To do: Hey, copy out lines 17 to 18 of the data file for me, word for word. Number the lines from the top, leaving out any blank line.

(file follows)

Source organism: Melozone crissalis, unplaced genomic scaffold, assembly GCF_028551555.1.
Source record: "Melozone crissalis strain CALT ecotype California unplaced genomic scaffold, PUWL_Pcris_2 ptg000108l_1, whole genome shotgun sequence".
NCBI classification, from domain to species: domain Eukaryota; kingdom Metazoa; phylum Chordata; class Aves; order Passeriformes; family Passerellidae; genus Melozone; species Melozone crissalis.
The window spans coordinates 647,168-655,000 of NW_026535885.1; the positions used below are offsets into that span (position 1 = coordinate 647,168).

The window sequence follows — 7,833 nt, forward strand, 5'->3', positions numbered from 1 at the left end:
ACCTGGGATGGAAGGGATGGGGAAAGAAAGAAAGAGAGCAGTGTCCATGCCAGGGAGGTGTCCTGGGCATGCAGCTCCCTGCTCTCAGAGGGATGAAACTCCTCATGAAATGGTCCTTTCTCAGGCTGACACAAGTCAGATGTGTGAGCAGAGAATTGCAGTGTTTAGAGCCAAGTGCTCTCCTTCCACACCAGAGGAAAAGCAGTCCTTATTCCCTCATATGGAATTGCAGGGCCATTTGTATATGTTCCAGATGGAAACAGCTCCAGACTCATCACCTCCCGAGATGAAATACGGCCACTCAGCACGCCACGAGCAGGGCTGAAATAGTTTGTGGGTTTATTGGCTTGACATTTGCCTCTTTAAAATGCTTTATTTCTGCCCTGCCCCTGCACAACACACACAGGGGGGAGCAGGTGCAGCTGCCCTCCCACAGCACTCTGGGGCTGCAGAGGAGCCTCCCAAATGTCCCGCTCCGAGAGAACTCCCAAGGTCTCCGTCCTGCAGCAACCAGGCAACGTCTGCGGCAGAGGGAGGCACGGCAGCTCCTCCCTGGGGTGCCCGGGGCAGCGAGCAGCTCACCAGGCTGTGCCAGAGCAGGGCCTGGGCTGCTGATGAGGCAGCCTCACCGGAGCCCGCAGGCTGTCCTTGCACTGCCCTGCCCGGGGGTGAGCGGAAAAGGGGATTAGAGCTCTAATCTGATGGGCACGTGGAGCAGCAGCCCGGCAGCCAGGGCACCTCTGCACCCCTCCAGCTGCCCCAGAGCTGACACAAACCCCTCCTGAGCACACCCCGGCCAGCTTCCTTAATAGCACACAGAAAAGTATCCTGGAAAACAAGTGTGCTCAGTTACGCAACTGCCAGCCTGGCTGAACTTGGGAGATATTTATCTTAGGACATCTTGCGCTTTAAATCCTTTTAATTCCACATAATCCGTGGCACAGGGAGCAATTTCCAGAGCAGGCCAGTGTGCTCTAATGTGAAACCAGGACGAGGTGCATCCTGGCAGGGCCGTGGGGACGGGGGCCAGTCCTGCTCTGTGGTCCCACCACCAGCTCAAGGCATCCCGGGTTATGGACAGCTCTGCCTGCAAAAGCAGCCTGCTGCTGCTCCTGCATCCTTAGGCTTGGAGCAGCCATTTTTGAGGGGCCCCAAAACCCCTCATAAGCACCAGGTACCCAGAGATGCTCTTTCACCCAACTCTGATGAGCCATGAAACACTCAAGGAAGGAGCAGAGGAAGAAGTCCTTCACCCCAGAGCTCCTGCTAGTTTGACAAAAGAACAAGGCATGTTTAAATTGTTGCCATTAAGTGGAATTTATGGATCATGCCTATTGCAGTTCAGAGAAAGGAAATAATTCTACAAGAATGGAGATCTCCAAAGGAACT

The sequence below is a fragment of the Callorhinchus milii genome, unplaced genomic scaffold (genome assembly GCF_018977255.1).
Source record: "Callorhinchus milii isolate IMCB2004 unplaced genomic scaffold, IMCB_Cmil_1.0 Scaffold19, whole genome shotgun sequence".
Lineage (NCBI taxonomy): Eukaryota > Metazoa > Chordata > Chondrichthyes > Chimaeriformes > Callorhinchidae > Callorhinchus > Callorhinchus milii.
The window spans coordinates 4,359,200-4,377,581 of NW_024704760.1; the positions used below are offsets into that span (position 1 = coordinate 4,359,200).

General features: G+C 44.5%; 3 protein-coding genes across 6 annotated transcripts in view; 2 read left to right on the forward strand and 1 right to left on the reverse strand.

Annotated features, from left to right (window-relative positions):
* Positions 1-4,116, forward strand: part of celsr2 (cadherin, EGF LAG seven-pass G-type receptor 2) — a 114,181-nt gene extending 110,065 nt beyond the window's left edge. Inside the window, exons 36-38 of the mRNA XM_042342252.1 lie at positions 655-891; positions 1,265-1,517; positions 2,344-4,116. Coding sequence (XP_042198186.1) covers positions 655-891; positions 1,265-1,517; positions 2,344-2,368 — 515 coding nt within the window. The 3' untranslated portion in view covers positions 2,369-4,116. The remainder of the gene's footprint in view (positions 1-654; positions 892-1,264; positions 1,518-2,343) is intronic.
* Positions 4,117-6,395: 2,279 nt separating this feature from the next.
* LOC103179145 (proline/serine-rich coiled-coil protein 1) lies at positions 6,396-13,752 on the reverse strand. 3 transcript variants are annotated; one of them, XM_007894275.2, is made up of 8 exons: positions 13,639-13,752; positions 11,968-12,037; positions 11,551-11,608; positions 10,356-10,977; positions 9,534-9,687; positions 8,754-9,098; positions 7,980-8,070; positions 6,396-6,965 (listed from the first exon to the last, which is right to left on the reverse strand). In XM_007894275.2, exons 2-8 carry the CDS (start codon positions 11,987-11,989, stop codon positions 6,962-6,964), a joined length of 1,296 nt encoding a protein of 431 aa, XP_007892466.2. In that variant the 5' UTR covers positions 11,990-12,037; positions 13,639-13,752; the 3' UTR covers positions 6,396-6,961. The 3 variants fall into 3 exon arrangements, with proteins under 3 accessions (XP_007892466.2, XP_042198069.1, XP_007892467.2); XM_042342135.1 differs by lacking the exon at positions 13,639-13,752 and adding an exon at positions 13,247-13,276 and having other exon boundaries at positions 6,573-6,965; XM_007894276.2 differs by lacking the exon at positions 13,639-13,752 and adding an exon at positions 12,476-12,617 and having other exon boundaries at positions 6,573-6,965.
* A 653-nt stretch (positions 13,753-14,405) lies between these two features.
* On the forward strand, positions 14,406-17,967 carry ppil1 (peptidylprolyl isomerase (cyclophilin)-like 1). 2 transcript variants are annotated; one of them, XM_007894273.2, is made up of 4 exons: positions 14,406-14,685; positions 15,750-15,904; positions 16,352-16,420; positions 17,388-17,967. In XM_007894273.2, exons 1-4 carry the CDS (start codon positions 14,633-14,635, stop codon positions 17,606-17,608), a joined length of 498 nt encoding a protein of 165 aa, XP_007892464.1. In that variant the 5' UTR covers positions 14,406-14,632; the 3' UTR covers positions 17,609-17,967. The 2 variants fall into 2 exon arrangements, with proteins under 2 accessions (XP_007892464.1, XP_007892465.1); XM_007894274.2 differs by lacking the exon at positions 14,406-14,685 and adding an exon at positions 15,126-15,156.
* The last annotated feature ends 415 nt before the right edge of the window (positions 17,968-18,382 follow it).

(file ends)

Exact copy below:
* On the forward strand, positions 14,406-17,967 carry ppil1 (peptidylprolyl isomerase (cyclophilin)-like 1). 2 transcript variants are annotated; one of them, XM_007894273.2, is made up of 4 exons: positions 14,406-14,685; positions 15,750-15,904; positions 16,352-16,420; positions 17,388-17,967. In XM_007894273.2, exons 1-4 carry the CDS (start codon positions 14,633-14,635, stop codon positions 17,606-17,608), a joined length of 498 nt encoding a protein of 165 aa, XP_007892464.1. In that variant the 5' UTR covers positions 14,406-14,632; the 3' UTR covers positions 17,609-17,967. The 2 variants fall into 2 exon arrangements, with proteins under 2 accessions (XP_007892464.1, XP_007892465.1); XM_007894274.2 differs by lacking the exon at positions 14,406-14,685 and adding an exon at positions 15,126-15,156.
* The last annotated feature ends 415 nt before the right edge of the window (positions 17,968-18,382 follow it).